Like a lot of other things that rankle feminists (women’s veils, female genital mutilation, just to name a few), insult compounds injury when the participants themselves claim empowerment, satisfaction and gain (not loss). (The feminists are usually the ones insulted.)
None will be surprised to learn that Jimi had groupies. They were, and remain, a well known side show of the popular music scene.
The same claim of empowerment and gain is true for female groupies. But to be sure, their motives are probably as varied as the motives of those whose votes on any single day of an election register the same chosen candidate.
Some groupies are legitimate swooners, perhaps romantics from birth. Others are no doubt hard core opportunists with unstoppable ambition and drive. And certainly the space on the spectrum between these two extremes is filled with a broad array of diverse motives!
Nancy, as this and many subsequent posts aim to make clear, arguably shared with Jimi’s groupies a steadfast admiration of him (though it isn’t clear that all his groupies shared this). It wasn’t the kind of admiration that made her want to surrender her soul, or even her body to him, but rather it was the kind of admiration that inspired her own art and creativity and buoyed her own identity.
As this and later posts show, Nancy saw Jimi as a peer, and as a companion on the path of making transcendental art, breaking rules (especially cultural and artistic ones), coloring the black and white world, spinning magic and wordsmithing. He was, for her, poetry in motion, and sound. And indeed, they were reported to have been seen together at different times in the act of writing poetry.
While groupies needed Jimi to fulfill their dreams, as varied as these were, Nancy needed Jimi to affirm her art, and her identity. As a sketch-artist, and as the creator of his cover portrait for Cry of Love, Nancy looked at Jimi and saw Art, pure and simple. Actually Nancy saw Art everywhere she looked, and it was also the object of some of her more philosophical writing and reflection. But that will be a topic for a much later series of posts.
© Nancy Reiner
It would, never the less, be difficult to find in Nancy’s view of the groupie phenomenon she witnessed, anything one might call “artistic,” unless you believe that tragedy is an inevitable stepchild of the artist. Although Nancy didn’t remain a dispassionate observer for long (more on this in the very next post – so stay tuned), her dispassionate, almost flatline observation of groupies night after night in Jimi’s studio seems to speak volumes that the academic, ideological diatribes of feminists can’t replace:
For about an hour, I sat by myself writing and drawing.
The room [studio] was filled with people, mostly girls who wanted to sleep with Jimi that night.
They were ‘the lucky ones’ who managed to get from where they had been to where he was going. To groupies, that was ‘success’.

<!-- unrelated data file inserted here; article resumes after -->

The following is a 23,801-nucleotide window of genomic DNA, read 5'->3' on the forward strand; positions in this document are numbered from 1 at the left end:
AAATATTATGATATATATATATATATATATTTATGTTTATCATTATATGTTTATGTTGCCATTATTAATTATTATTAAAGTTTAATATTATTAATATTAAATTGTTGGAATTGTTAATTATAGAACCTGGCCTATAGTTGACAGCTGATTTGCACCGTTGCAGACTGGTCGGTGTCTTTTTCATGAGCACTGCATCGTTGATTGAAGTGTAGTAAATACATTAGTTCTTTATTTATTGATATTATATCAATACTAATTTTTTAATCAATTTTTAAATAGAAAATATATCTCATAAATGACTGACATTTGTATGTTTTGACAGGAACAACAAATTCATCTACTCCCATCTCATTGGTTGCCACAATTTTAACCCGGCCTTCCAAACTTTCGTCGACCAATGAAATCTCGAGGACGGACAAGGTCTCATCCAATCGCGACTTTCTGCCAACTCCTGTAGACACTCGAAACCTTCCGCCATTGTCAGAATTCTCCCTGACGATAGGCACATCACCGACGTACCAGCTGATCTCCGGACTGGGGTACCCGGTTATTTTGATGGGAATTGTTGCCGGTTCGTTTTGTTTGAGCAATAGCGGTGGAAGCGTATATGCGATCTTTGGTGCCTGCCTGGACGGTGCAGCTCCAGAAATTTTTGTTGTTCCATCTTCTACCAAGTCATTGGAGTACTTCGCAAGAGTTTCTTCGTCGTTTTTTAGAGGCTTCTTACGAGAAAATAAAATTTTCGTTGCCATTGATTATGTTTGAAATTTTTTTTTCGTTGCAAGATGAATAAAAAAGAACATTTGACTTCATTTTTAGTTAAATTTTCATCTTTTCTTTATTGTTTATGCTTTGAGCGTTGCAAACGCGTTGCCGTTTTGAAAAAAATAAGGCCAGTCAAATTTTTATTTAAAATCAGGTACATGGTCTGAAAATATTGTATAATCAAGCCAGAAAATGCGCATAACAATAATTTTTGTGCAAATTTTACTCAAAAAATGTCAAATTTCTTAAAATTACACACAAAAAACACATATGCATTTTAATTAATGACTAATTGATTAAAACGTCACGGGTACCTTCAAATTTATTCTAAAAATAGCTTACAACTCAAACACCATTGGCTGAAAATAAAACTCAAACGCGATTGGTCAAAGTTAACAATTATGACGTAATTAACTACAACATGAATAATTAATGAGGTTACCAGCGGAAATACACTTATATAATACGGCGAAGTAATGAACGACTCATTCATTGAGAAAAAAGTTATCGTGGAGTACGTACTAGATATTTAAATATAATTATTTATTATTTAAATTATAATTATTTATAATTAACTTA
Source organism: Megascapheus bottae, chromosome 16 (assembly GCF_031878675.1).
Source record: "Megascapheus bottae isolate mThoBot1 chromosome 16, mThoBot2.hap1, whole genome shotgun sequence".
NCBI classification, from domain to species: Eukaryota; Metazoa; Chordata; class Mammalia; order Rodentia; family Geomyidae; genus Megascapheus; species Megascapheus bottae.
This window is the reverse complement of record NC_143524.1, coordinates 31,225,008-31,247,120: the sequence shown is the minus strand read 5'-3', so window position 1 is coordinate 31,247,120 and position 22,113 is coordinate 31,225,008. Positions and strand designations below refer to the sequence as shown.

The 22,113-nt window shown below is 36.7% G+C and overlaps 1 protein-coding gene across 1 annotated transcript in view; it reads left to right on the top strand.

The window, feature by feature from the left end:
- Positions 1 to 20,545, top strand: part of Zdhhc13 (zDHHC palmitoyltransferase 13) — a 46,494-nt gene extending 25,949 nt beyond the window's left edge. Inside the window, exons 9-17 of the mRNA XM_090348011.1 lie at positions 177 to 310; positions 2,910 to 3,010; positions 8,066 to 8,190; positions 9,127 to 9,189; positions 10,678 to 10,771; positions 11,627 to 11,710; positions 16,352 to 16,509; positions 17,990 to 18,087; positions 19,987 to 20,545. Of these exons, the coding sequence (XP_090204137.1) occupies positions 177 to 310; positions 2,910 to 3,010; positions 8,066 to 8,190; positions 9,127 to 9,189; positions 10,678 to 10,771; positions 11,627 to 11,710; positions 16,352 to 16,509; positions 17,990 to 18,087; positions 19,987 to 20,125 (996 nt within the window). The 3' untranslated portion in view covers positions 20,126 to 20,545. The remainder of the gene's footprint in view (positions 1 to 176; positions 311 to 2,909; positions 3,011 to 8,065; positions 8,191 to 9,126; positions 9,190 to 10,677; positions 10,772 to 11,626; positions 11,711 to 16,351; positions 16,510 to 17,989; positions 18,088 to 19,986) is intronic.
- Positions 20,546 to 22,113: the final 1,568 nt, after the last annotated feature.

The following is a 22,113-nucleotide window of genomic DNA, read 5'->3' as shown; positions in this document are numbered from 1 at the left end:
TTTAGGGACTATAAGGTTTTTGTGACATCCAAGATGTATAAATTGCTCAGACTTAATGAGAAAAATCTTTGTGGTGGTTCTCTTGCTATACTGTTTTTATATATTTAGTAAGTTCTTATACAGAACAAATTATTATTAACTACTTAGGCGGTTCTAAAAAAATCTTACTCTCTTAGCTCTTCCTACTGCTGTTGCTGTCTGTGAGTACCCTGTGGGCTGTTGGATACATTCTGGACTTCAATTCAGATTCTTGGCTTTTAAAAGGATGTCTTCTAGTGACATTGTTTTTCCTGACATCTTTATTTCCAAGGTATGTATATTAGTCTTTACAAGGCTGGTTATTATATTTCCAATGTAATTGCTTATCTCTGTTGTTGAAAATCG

This wasn’t the Beatles of legend where girls hid in laundry baskets and room service carts but a more straightforward ‘edging’ one’s way into the scene and sticking close.
I’m sure there were others who would have liked to have been there, but weren’t quick enough, or alert enough, or clever enough to make it happen.
But even though I had been watching this phenomenon re-occur night after night, I sensed the dispensability of these girls.
There were too many of them. Most of them were interchangeable, and it didn’t seem to me, that it mattered to them, that the ‘you’re it’ factor of being picked would be no fuller or deeper or meaningful than a game of ‘tag.’
And in a harmless sense (non-carnivorous) they seemed gathered like prey, waiting to be chosen.
I remember when I first brought this discovery of my half sister’s existence to light for some old childhood friends (you know who you are), they had to answer for themselves: was Nancy in fact just another groupie?
It became clear through numerous sources that her relationship with Jimi had precious little in common with that of a groupie. While this can be found in lots that’s reported here, and elsewhere, perhaps nothing distinguishes Nancy’s own vision (and version) of Jimi Hendrix from that of a typical groupie than the following:
Jimi looked like liquid spilling….
She also wrote:
The lights playing off Jimi’s face seemed to me like they were coming from within him.
There he is, I thought.
Had I imagined him before?
It seemed that I had. Somewhere in my childhood.
It was like water passing through sunlight…..all the colors…
Only this was flesh….passing through theater lights…..and yet, all the colors.
I had always imagined – maybe I always knew – there was someone who would radiate full color, and there he was!
Jimi seemed like a whisper deep inside my head.
When Jimi arrived
it was as if
a dry tan sponge
∇ Nancy makes a note in her journal: “my poem to him”
In a journal entry marked “Buckingham Jimi/89” Nancy writes
He was like fractal light descending a staircase.
I got the same feeling I got when, as a child, Walt Disney made a cartoon so beautiful that all I could do was dream that life could be that way. But of course it never was.
Forever the realist, my half-sister.